Caring for someone with a terminal illness

Henry & Jane ' Interview 15

Age at interview: 63

Brief outline: Henry cared for his partner Jane after she was diagnosed with bowel cancer in 2005. She had surgery and chemotherapy. Brain metastases were treated with radiotherapy. He supported her throughout her illness and she died at home with her family around her.

Background: Henry is a political advisor and is single with 3 adult children. Ethnic Background' White British.

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At age 53 Henry’s partner Jane began to experience gripey abdominal pain while on holiday. On her return a consultant removed a contraceptive coil which he thought was causing the pain. The pain subsided for a while but then returned, so Jane went to her GP, who referred her for tests. After a while Henry felt frustrated that they still didn’t know what was wrong, so he suggested she went private. During a check-up at a private hospital she was told she had an ulcerous area in her bowel.

They went abroad on holiday but returned to the hospital immediately afterwards and was told that Jane had bowel cancer. Henry looked for information on the internet and had been shocked at the survival statistics he found, so he never looked for information about the condition again. Within a few days of the diagnosis Jane had an operation to remove the tumour but she lost a lot of blood and needed a second operation a few hours later to remove her spleen. Two days later Jane’s blood pressure dropped dramatically, her condition became critical and she had a 3rd operation.

A few days later Henry realised that he and Jane had emerged from a meeting with an oncologist with very different perspectives on her future. He thought her life expectancy was low whereas Jane maintained hope that she would make a full recovery. She underwent a course of chemotherapy and then went on holiday. Henry didn’t always accompany Jane to her consultations because he found it difficult to cope with. At one visit she was told the tumour hadn’t spread any further, which gave them both a lot of hope.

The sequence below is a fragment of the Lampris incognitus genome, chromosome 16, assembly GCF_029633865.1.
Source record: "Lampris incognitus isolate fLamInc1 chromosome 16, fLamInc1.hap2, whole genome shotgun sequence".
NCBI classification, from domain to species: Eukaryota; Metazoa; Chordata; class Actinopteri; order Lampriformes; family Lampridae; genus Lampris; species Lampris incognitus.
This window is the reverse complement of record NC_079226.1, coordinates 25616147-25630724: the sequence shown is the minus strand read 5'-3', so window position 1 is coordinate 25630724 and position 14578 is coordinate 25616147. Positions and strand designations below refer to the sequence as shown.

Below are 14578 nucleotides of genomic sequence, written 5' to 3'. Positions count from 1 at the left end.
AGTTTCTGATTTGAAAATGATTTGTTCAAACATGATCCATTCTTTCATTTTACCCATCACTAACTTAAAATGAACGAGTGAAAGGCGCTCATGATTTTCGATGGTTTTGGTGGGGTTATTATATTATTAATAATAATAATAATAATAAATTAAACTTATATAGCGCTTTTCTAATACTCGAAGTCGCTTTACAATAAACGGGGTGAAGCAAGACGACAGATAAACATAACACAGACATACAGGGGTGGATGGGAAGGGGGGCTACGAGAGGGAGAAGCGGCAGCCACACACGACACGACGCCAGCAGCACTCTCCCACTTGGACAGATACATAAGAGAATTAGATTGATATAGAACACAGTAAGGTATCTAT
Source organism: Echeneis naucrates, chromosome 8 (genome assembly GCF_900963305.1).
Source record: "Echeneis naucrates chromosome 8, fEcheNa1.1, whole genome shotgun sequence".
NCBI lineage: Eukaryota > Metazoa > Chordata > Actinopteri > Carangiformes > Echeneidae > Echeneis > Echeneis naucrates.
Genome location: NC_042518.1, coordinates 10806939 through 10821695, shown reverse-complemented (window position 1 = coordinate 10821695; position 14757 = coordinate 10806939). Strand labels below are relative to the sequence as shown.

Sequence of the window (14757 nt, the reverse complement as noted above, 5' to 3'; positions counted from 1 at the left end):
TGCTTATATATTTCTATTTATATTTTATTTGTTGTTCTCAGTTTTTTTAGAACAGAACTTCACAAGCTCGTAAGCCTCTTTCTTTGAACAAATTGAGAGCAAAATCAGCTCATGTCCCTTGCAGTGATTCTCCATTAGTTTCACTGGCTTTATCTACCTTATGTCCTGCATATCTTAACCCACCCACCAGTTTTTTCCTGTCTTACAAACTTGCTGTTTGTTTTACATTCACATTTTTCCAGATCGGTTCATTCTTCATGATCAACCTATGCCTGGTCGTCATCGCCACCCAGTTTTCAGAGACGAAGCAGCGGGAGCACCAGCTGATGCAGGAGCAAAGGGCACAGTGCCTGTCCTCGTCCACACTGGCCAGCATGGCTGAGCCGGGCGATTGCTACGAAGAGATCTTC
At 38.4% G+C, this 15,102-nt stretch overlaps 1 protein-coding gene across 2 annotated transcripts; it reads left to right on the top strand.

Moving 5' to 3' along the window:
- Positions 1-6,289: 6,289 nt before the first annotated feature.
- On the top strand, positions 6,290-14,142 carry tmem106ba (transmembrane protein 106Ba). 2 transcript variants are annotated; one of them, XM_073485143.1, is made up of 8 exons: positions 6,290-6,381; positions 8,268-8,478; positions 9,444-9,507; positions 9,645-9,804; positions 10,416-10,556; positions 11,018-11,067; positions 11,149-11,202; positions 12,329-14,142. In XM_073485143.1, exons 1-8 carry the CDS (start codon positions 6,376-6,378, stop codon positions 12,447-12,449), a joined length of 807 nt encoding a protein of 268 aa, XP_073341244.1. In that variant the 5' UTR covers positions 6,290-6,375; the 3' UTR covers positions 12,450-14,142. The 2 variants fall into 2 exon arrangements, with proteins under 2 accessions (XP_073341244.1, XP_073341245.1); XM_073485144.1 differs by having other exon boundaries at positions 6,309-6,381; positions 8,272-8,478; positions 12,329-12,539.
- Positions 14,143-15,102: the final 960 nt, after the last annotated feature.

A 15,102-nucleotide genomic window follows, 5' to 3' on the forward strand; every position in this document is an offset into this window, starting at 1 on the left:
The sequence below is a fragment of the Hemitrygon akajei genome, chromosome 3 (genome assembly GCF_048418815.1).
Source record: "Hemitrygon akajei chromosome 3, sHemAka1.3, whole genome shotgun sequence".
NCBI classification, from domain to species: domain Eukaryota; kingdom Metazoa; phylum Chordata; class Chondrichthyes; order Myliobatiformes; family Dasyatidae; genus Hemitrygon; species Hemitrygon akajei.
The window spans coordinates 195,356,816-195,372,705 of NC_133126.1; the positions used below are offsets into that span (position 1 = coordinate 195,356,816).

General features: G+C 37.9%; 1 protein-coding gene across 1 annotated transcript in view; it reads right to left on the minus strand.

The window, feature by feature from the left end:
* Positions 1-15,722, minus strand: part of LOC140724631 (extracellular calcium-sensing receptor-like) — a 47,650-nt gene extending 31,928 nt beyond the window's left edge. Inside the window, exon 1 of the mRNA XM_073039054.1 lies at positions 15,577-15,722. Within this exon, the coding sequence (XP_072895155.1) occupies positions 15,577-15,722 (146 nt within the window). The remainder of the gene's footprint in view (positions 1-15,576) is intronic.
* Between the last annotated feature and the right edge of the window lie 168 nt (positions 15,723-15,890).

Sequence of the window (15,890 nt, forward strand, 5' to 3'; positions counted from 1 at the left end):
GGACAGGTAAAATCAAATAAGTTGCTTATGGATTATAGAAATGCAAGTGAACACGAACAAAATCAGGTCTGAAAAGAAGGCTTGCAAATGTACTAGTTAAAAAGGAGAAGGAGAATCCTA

After a few weeks Jane awoke in the night with a terrible pain in her leg and Henry rushed her to A&E, where they waited a long time for attention, which made him angry and upset. Two months later he heard a thump and found Jane on the floor having a seizure. He was distraught and thought she was dying. He rang 999 and she was admitted to hospital where she had a variety of tests including an x-ray of her head, which showed an abnormality in her brain. They were told to go home and enjoy Christmas. When they returned she had more tests and it was confirmed that she had 5 tumours in her brain. These were treated with radiotherapy, which caused her to lose all her hair.

After the treatment Jane was told that she also had tumours on her lung but she still seemed convinced that she would survive, although it was clear to Henry that she couldn’t have long left. At this point they went to the GP’s surgery to get a form signed so that she could give up work. Henry saw that the reason stated on the form was ‘terminal illness’ and tried to keep this from Jane, but she demanded to see what it said and became very upset.